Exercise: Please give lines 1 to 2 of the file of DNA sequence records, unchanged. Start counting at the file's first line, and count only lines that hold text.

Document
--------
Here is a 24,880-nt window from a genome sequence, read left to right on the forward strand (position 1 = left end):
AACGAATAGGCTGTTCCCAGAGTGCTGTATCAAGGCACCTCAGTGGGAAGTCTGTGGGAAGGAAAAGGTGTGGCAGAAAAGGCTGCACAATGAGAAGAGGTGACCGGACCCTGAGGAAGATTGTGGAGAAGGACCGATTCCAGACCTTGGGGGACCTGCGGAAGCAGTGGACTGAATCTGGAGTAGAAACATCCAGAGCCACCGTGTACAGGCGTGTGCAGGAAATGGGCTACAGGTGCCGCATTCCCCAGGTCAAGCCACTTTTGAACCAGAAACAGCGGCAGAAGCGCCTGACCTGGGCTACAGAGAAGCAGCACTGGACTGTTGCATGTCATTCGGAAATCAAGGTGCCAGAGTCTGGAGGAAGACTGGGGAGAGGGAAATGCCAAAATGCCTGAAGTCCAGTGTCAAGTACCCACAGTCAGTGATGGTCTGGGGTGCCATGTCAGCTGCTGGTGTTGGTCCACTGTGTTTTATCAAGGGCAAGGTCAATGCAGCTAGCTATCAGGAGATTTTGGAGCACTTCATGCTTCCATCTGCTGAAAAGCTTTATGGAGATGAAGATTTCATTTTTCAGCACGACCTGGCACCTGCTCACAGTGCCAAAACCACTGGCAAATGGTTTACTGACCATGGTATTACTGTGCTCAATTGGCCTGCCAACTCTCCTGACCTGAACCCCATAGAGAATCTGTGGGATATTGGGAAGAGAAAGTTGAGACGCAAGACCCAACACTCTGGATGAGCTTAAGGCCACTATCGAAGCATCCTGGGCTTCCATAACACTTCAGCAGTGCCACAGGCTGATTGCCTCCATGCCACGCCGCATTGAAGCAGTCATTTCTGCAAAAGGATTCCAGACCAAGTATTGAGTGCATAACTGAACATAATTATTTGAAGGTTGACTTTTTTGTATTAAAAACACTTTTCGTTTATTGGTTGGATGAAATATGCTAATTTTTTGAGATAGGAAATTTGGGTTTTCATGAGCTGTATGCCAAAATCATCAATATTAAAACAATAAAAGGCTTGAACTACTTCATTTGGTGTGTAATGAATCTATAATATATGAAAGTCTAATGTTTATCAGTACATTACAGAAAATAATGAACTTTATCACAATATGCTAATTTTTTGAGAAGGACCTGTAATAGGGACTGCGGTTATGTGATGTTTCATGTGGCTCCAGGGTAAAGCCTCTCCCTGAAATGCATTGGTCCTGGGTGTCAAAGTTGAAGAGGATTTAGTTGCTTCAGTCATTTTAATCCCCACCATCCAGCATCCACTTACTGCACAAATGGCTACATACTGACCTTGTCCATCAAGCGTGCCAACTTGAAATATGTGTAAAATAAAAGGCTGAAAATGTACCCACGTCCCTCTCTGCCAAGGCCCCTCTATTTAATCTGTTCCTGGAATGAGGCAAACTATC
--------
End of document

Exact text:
Here is a 24,880-nt window from a genome sequence, read left to right on the forward strand (position 1 = left end):
AACGAATAGGCTGTTCCCAGAGTGCTGTATCAAGGCACCTCAGTGGGAAGTCTGTGGGAAGGAAAAGGTGTGGCAGAAAAGGCTGCACAATGAGAAGAGGTGACCGGACCCTGAGGAAGATTGTGGAGAAGGACCGATTCCAGACCTTGGGGGACCTGCGGAAGCAGTGGACTGAATCTGGAGTAGAAACATCCAGAGCCACCGTGTACAGGCGTGTGCAGGAAATGGGCTACAGGTGCCGCATTCCCCAGGTCAAGCCACTTTTGAACCAGAAACAGCGGCAGAAGCGCCTGACCTGGGCTACAGAGAAGCAGCACTGGACTGTTGCATGTCATTCGGAAATCAAGGTGCCAGAGTCTGGAGGAAGACTGGGGAGAGGGAAATGCCAAAATGCCTGAAGTCCAGTGTCAAGTACCCACAGTCAGTGATGGTCTGGGGTGCCATGTCAGCTGCTGGTGTTGGTCCACTGTGTTTTATCAAGGGCAAGGTCAATGCAGCTAGCTATCAGGAGATTTTGGAGCACTTCATGCTTCCATCTGCTGAAAAGCTTTATGGAGATGAAGATTTCATTTTTCAGCACGACCTGGCACCTGCTCACAGTGCCAAAACCACTGGCAAATGGTTTACTGACCATGGTATTACTGTGCTCAATTGGCCTGCCAACTCTCCTGACCTGAACCCCATAGAGAATCTGTGGGATATTGGGAAGAGAAAGTTGAGACGCAAGACCCAACACTCTGGATGAGCTTAAGGCCACTATCGAAGCATCCTGGGCTTCCATAACACTTCAGCAGTGCCACAGGCTGATTGCCTCCATGCCACGCCGCATTGAAGCAGTCATTTCTGCAAAAGGATTCCAGACCAAGTATTGAGTGCATAACTGAACATAATTATTTGAAGGTTGACTTTTTTGTATTAAAAACACTTTTCGTTTATTGGTTGGATGAAATATGCTAATTTTTTGAGATAGGAAATTTGGGTTTTCATGAGCTGTATGCCAAAATCATCAATATTAAAACAATAAAAGGCTTGAACTACTTCATTTGGTGTGTAATGAATCTATAATATATGAAAGTCTAATGTTTATCAGTACATTACAGAAAATAATGAACTTTATCACAATATGCTAATTTTTTGAGAAGGACCTGTAATAGGGACTGCGGTTATGTGATGTTTCATGTGGCTCCAGGGTAAAGCCTCTCCCTGAAATGCATTGGTCCTGGGTGTCAAAGTTGAAGAGGATTTAGTTGCTTCAGTCATTTTAATCCCCACCATCCAGCATCCACTTACTGCACAAATGGCTACATACTGACCTTGTCCATCAAGCGTGCCAACTTGAAATATGTGTAAAATAAAAGGCTGAAAATGTACCCACGTCCCTCTCTGCCAAGGCCCCTCTATTTAATCTGTTCCTGGAATGAGGCAAACTATC